Tag Archives: Lana Del Rey

Leonard Cohen’s Tribute Show In Montreal Was Heavy

Lana Del Rey and Adam Cohen. Photo by Claude Dufresne.

Lana Del Rey and Adam Cohen. Photo by Claude Dufresne.

Last Monday the Risky Fuel team made a pilgrimage to Montreal to pay our respects to the late, great musical poet, Leonard Cohen.

Titled, Tower of Song: A Memorial Tribute to Leonard Cohen, the Bell Centre event organized by Leonard’s son Adam Cohen featured big names like Elvis Costello, Sting, Courtney Love and Lana Del Rey to cover Lenny’s classic songs.

Those marquee names were fine, but it was the “singer songwriters” who really shone. Damien Rice and Patrick Watson were beautifully heavy and Adam, who seems to have fully embraced the family legacy, was uncanny (and unsettling) in his renditions of his father’s songs.

Sarah wrote about all this in a live review for Consequence of Sound.

To read it go here.

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Sharon Van Etten’s ‘Are We There’ Is Aaron’s Top Album For 2014

Sharon Van Etten's Are We There

Sharon Van Etten’s Are We There

Looking at my Top 10 for the year is revealing both for what’s on it and what isn’t. This year there were easily 20-30 “really good” records which bubbled under my eventual picks, including offerings from The Hidden Cameras, My Brightest Diamond, Ariel Pink, Prince Rupert’s Drops, Thus Owls, Budos Band and, rather shockingly, Robert Plant. This was also the year where I rediscovered my heavy music roots and spent a substantial amount of time with bangers from Lost Society, Judas Priest, Comet Control, Orchid, The Prophecy 23, Exodus, Accept, The Skull, Incite, and the improbable rap-metal of Rise Of The Northstar. That said, when it came down to it I didn’t feel that deeper connection with any of these albums.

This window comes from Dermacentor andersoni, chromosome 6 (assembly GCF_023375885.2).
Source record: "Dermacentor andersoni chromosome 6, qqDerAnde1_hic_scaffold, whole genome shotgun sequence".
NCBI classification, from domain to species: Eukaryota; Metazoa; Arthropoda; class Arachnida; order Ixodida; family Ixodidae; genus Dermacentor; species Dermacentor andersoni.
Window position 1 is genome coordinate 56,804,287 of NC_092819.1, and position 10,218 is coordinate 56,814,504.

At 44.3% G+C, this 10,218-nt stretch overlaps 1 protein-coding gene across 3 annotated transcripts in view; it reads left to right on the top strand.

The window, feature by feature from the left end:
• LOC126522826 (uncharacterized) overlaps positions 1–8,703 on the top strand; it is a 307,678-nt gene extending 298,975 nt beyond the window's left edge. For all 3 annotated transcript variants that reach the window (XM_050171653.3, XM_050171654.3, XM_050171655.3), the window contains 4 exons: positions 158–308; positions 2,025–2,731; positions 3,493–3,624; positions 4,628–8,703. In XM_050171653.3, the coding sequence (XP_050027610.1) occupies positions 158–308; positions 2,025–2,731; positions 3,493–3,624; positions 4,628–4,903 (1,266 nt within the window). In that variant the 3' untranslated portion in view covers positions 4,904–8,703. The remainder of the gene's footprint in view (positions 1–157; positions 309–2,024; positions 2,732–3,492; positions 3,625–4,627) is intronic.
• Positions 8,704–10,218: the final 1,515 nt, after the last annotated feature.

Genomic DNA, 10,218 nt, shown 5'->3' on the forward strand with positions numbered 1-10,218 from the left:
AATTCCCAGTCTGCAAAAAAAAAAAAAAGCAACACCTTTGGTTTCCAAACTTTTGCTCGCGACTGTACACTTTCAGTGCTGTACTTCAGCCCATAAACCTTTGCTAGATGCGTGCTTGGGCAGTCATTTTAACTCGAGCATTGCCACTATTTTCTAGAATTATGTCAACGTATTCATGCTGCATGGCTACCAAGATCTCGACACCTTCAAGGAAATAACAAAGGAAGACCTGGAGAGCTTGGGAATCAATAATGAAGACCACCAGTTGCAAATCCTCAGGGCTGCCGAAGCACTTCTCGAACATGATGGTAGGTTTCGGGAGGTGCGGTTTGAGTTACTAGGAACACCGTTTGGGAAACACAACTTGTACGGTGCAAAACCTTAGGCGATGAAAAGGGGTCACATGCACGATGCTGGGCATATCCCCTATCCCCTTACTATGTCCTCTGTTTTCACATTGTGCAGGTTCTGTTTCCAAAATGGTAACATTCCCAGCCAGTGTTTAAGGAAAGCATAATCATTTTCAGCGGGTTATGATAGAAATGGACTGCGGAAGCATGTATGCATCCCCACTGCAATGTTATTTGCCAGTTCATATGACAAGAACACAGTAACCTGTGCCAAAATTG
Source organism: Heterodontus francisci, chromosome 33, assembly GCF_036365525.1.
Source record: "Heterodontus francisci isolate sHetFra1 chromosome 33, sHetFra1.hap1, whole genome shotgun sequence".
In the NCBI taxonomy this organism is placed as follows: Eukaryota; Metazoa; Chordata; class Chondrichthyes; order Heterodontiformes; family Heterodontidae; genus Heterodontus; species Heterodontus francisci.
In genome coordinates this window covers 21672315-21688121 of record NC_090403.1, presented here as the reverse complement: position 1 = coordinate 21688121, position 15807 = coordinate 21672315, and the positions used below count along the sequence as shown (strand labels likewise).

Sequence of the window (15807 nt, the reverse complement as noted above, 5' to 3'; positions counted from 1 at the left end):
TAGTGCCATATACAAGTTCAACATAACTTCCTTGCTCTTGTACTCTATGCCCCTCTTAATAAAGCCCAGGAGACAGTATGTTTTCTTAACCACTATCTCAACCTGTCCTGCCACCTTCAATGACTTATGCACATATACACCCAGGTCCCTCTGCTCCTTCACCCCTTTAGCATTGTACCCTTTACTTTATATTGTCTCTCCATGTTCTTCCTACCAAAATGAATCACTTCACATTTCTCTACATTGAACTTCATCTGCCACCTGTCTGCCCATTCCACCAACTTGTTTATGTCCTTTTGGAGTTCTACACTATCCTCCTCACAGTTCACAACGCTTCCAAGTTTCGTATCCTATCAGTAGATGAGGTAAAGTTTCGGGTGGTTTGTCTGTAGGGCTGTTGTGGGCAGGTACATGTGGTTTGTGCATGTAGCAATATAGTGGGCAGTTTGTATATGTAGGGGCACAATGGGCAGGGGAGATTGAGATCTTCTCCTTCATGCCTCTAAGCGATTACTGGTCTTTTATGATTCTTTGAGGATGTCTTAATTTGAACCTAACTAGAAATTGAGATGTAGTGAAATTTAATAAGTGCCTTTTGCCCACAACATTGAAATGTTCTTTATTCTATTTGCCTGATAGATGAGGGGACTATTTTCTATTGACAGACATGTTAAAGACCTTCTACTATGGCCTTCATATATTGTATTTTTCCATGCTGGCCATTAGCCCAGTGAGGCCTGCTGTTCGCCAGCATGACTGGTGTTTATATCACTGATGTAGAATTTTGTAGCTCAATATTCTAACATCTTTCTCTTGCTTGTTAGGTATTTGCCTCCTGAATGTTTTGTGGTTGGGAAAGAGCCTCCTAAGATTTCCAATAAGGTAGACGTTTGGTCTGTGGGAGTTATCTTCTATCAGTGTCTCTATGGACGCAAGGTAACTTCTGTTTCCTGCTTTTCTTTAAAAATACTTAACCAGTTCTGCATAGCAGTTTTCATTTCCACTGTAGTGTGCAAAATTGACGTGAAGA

In the realm of reissues and the like, I’ve developed a deeper appreciation for The Velvet Underground thanks to those ultra-thorough deluxe reissues and took quite a trip by going through the complete Bob Dylan discography. Better, though, was my time with the 27-disc Fela Kuti complete works box set. That quite literally consumed about two month of my music-listening time.

Here is my official Top 10 album list for 2014:

10) Common Nobody’s Smiling

Not sure why it was that after 20 years and 10 albums this particular Common record stuck with me. Certainly Nobody’s Smiling‘s reflective, unflinchingly honest look-back quality had something to it. It also helped that “Out On Bond” and “Hustle Harder” are full of tough truth.

9) The Horrors Luminous

I frequently purge ‘n’ rebuild my iPhone’s music library throughout the year, often using it as a tool to listen to new records while I’m commuting. With that in mind, it wasn’t until I realized Luminous had survived numerous digital cullings that I became fully aware of how much I dug this collection of lysergic, broody synth rock.

8) Lykke Li I Never Learn

There’s a scene in an early Mad Men episode where Arthur Case says to January Jones’ Betty Draper character, “You’re profoundly sad.” She then responds, “No. My people are just Nordic.” I’m still trying to figure out whether Lykke Li is profoundly sad or just Nordic.

7) Run The Jewels Run The Jewels 2

There’ve been at least a half-dozen instances where I second-guessed putting this album on the list as an inverse don’t-believe-the-hype reaction to all the praise it’s getting. Then I listen to it again and it’s BAM… like that song… BAM… dig that one, too… BAM… shit, that’s the best thing Zack De La Rocha’s ever done… and then I remember, “Yeah, this is pretty amazing.” Best of all, there’s actual rapping. Using words. And rhymes. And if we don’t support craftsmanship like this the world is just going to serve us up more Tyler, The Creator.

6) Lana Del Rey Ultraviolence

Ultraviolence may be prepackaged hipster lounge from a soulless coke zombie, but it’s also pretty much the platonic ideal of what prepackaged hipster lounge from a soulless coke zombie would sound like. When I listen to Ultraviolence I’m not sure if I should be sad for Lana Del Rey, if I should hate her, or if I’m supposed to be jealous of her. In fact, about the only thing I feel confident about when I listen to this album is the belief it’s secretly a concept album tribute to the movie version of Less Than Zero.

5) Paolo Nutini Caustic Love

Blue-eyed soul’s been taking a beating recently what with its Robin Thickes and Maroon 5s and the people who love them (and the need for them all to be set on fire). Thank Gaye, then, for Paolo Nutini’s Caustic Love. Things aren’t great when Nutini tries to funk below the belt (see “Numpty,” “Scream (Funk My Life Up)”), but the more earnest moments (“One Day,” “Better Man,” “Iron Sky,” “Let Me Down Easy”) are heart-sickeningly gorgeous.